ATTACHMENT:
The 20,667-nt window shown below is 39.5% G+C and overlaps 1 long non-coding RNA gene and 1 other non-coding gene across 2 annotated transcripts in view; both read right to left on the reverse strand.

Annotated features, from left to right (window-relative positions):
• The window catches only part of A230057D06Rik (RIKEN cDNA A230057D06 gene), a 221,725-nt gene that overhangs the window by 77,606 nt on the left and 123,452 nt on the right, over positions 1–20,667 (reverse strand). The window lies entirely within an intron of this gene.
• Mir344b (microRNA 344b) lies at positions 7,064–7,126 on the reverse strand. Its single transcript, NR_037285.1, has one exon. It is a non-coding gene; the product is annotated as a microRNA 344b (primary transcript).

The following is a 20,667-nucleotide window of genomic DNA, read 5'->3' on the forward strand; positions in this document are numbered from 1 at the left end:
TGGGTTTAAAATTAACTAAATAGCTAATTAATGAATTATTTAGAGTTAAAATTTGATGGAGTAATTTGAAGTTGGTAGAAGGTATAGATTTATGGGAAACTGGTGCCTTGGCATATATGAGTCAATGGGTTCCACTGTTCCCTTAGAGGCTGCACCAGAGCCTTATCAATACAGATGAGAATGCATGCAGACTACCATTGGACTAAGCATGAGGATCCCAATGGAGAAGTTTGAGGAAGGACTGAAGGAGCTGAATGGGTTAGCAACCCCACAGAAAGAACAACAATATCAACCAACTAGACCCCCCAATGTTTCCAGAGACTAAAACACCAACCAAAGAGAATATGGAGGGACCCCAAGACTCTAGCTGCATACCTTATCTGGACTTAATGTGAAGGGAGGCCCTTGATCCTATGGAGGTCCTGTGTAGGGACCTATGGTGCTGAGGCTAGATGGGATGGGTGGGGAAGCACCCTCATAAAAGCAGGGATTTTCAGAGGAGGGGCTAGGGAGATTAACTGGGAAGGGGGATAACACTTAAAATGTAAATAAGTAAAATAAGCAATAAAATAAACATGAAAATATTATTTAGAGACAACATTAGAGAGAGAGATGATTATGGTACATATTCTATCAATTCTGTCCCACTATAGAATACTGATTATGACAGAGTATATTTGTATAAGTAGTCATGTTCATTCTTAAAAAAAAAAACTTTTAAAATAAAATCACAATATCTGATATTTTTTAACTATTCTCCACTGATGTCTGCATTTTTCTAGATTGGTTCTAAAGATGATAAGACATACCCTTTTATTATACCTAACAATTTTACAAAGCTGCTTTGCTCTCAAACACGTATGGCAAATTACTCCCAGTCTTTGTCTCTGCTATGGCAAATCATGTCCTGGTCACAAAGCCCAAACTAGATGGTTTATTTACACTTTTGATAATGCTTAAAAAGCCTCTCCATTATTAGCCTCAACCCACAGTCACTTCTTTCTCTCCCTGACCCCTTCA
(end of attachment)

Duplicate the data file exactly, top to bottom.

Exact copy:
The 20,667-nt window shown below is 39.5% G+C and overlaps 1 long non-coding RNA gene and 1 other non-coding gene across 2 annotated transcripts in view; both read right to left on the reverse strand.

Annotated features, from left to right (window-relative positions):
• The window catches only part of A230057D06Rik (RIKEN cDNA A230057D06 gene), a 221,725-nt gene that overhangs the window by 77,606 nt on the left and 123,452 nt on the right, over positions 1–20,667 (reverse strand). The window lies entirely within an intron of this gene.
• Mir344b (microRNA 344b) lies at positions 7,064–7,126 on the reverse strand. Its single transcript, NR_037285.1, has one exon. It is a non-coding gene; the product is annotated as a microRNA 344b (primary transcript).

The following is a 20,667-nucleotide window of genomic DNA, read 5'->3' on the forward strand; positions in this document are numbered from 1 at the left end:
TGGGTTTAAAATTAACTAAATAGCTAATTAATGAATTATTTAGAGTTAAAATTTGATGGAGTAATTTGAAGTTGGTAGAAGGTATAGATTTATGGGAAACTGGTGCCTTGGCATATATGAGTCAATGGGTTCCACTGTTCCCTTAGAGGCTGCACCAGAGCCTTATCAATACAGATGAGAATGCATGCAGACTACCATTGGACTAAGCATGAGGATCCCAATGGAGAAGTTTGAGGAAGGACTGAAGGAGCTGAATGGGTTAGCAACCCCACAGAAAGAACAACAATATCAACCAACTAGACCCCCCAATGTTTCCAGAGACTAAAACACCAACCAAAGAGAATATGGAGGGACCCCAAGACTCTAGCTGCATACCTTATCTGGACTTAATGTGAAGGGAGGCCCTTGATCCTATGGAGGTCCTGTGTAGGGACCTATGGTGCTGAGGCTAGATGGGATGGGTGGGGAAGCACCCTCATAAAAGCAGGGATTTTCAGAGGAGGGGCTAGGGAGATTAACTGGGAAGGGGGATAACACTTAAAATGTAAATAAGTAAAATAAGCAATAAAATAAACATGAAAATATTATTTAGAGACAACATTAGAGAGAGAGATGATTATGGTACATATTCTATCAATTCTGTCCCACTATAGAATACTGATTATGACAGAGTATATTTGTATAAGTAGTCATGTTCATTCTTAAAAAAAAAAACTTTTAAAATAAAATCACAATATCTGATATTTTTTAACTATTCTCCACTGATGTCTGCATTTTTCTAGATTGGTTCTAAAGATGATAAGACATACCCTTTTATTATACCTAACAATTTTACAAAGCTGCTTTGCTCTCAAACACGTATGGCAAATTACTCCCAGTCTTTGTCTCTGCTATGGCAAATCATGTCCTGGTCACAAAGCCCAAACTAGATGGTTTATTTACACTTTTGATAATGCTTAAAAAGCCTCTCCATTATTAGCCTCAACCCACAGTCACTTCTTTCTCTCCCTGACCCCTTCA